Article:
Wyatt Salmon is 11, lives in East Haven, and wants to be an astrophysicist when he grows up.

“I love science,” Wyatt said as he dabbled in hands-on demonstrations of magnetism and electricity, transmission of radio waves, and extraction of DNA from strawberries at Beyond the March for Science. The April 15 event, organized by students at Yale and the University of New Haven (UNH), was one of hundreds of events around the country on the anniversary of last year’s nationwide March for Science that rallied supporters of evidence- and fact-based policies.

Wyatt is just the kind of youngster the organizers hoped to draw to their event at District New Haven, an office and event space on James Street in Fair Haven. For the grownups, there were talks by students and faculty from both universities in topics including biology, neuroscience, and gene editing.

“Last year we marched and made our voices heard,” said organizer Sarah Smaga, a graduate student at Yale who looks for proteins that can thwart HIV infection. “This year we wanted to start a dialogue about what science is and how we could support it.”

“We really want to bring science into the community and find ways to engage,” said organizer Andrea McCarthy, who’s working on her master’s thesis in environmental science at UNH. “It seems like there are people who see science as outside what their daily life entails. Really, science is part of their daily life.”

Smaga and McCarthy met through Action Together Connecticut, a grass roots progressive organization formed after the 2016 election.

“There is a backlash or some kind of resistance to using science and evidence-based policies to better the communities,” McCarthy said. “If we make the effort to bring science into the community this will help promote evidence-based policies.

As an example, McCarthy cited fuel emissions—the Trump administration is rescinding standards implemented during the Obama administration. “Now the Environmental Protection Agency under the new administration wants to roll those back,” McCarthy said. “It is going to hurt the public good and increase emissions and pollutants that lead to breathing issues like asthma.”

Among the speakers was Mark Abraham, director of DataHaven, which collects data on towns throughout Connecticut and makes it available to the public. Abraham voiced a concern regarding the 2020 census, which will include a new question that asks respondents their citizenship status.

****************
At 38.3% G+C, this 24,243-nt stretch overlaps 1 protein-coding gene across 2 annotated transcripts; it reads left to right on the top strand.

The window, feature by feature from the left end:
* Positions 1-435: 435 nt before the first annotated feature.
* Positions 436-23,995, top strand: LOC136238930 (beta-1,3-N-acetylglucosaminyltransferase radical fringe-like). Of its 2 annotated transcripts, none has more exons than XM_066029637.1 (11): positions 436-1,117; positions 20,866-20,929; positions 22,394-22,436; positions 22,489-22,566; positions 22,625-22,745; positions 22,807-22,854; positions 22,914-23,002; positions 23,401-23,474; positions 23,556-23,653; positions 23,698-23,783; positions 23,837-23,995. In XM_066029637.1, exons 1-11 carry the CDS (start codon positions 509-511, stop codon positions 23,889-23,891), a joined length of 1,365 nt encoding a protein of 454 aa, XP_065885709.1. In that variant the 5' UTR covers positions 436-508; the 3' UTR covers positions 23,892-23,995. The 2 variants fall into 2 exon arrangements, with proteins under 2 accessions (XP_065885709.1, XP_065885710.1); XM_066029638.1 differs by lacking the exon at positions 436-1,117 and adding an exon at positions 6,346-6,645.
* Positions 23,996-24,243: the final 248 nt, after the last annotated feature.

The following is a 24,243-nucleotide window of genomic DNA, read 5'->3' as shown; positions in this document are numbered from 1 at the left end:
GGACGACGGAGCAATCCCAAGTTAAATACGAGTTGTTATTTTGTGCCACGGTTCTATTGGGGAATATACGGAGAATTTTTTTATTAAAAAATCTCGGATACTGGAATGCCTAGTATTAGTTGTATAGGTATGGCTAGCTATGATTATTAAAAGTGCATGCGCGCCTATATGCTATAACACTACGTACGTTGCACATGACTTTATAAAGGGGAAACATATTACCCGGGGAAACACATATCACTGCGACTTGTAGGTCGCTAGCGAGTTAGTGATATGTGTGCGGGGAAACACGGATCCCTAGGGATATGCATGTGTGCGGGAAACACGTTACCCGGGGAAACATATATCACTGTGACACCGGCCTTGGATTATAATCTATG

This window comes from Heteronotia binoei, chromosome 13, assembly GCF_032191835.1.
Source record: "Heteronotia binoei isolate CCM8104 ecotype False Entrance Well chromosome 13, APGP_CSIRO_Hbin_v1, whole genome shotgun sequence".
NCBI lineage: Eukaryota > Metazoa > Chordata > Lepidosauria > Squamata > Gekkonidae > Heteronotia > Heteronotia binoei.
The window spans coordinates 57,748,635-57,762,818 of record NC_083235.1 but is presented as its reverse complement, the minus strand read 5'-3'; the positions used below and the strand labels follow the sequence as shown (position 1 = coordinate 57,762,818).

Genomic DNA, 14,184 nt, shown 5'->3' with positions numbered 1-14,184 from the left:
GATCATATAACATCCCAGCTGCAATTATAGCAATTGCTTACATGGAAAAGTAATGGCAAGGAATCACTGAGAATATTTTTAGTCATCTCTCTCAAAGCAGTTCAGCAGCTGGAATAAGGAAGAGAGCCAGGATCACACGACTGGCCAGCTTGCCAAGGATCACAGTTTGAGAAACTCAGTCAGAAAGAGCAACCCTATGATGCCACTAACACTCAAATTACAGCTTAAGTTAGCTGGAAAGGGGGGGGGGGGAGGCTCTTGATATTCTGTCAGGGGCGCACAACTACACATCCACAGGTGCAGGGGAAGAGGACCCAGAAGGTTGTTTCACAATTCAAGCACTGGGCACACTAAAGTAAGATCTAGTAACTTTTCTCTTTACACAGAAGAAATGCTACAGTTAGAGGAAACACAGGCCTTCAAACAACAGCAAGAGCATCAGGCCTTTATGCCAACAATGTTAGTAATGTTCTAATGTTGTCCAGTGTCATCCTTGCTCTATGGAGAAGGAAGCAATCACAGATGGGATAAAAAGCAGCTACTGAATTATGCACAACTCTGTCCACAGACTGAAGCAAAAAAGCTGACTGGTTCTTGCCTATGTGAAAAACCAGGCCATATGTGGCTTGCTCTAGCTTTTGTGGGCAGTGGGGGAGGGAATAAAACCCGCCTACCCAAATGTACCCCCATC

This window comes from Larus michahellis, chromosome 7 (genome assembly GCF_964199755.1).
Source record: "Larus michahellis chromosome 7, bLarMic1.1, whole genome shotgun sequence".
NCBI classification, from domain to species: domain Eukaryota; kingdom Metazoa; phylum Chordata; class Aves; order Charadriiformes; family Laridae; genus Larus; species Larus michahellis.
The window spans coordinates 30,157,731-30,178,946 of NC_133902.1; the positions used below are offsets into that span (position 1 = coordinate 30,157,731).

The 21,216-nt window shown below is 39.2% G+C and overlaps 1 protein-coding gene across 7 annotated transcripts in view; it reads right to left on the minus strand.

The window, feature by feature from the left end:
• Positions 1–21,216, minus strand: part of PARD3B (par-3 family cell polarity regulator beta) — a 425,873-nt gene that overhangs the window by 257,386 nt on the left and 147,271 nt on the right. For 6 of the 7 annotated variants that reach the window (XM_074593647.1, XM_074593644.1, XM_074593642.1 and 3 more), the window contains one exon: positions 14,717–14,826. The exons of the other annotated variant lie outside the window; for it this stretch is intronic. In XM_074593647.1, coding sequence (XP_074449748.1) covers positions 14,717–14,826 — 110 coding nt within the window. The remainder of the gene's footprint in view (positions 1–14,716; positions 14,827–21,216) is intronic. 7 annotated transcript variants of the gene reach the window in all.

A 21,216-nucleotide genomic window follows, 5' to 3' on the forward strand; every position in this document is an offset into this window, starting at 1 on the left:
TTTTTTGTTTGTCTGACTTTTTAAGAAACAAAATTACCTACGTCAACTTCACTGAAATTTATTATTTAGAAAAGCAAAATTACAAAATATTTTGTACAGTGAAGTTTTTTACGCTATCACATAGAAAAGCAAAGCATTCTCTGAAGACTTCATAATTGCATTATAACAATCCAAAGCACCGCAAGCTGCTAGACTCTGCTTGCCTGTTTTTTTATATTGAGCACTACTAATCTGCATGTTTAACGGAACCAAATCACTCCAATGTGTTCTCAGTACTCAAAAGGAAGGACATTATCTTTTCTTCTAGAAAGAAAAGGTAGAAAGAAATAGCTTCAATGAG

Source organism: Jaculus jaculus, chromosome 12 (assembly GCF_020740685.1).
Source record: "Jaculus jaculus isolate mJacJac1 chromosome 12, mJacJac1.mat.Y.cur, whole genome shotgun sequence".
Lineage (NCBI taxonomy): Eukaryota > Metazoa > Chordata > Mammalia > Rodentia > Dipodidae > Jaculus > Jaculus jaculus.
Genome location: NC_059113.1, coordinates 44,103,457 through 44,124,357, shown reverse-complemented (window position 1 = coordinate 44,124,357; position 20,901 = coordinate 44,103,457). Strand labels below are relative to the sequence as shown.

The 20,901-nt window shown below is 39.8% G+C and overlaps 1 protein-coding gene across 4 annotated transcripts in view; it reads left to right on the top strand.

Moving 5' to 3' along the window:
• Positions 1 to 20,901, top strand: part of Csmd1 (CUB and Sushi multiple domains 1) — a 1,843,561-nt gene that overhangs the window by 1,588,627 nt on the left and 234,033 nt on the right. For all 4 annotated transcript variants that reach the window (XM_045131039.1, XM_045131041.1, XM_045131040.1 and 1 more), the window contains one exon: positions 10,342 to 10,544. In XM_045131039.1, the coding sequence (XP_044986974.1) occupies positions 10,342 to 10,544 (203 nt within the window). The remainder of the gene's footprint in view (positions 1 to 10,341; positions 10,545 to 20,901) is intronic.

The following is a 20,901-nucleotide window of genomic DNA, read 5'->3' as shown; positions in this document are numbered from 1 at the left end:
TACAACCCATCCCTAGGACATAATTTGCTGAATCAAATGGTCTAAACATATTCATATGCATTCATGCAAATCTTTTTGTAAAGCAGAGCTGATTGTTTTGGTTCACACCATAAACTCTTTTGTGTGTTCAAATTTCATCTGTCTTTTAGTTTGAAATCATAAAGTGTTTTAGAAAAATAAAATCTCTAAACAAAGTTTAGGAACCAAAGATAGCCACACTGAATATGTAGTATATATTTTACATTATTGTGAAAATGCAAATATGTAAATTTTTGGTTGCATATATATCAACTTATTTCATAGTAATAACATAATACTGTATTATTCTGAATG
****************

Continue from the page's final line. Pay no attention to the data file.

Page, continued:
“This was against all recommendations of the Census Bureau, including the government’s own experts,” Abraham said. A recent test of the survey in Rhode Island found resistance among many immigrants to the question. Some refused to answer questions or just walked away from interviewers. An inaccurate count, Abraham said, could lead to reduced federal funding for such programs as Medicare, Medicaid, and the Supplemental Nutrition Assistance Program. “Funding is based on how many people are living in Connecticut,” Abraham said.

Lonnie Reed, who represents Branford in the state legislature, offered scientists advice on how to interact with legislators.

“It’s always a smart move to talk about people rather than petri dishes,” said Reed, co-chair of the General Assembly's Energy & Technology Committee. “Don’t forget to talk about the people whom you want to help. When you’re speaking to legislator or other civilians, it is important to humanize your stories. Paint a compelling picture.”

Nikodem Poplawski, PhD, a senior lecturer in physics at UNH who prepared a physics demonstration, said, “Science is the driving force behind all technological progress. The more people know about science, the more they will be electing people to promote science.”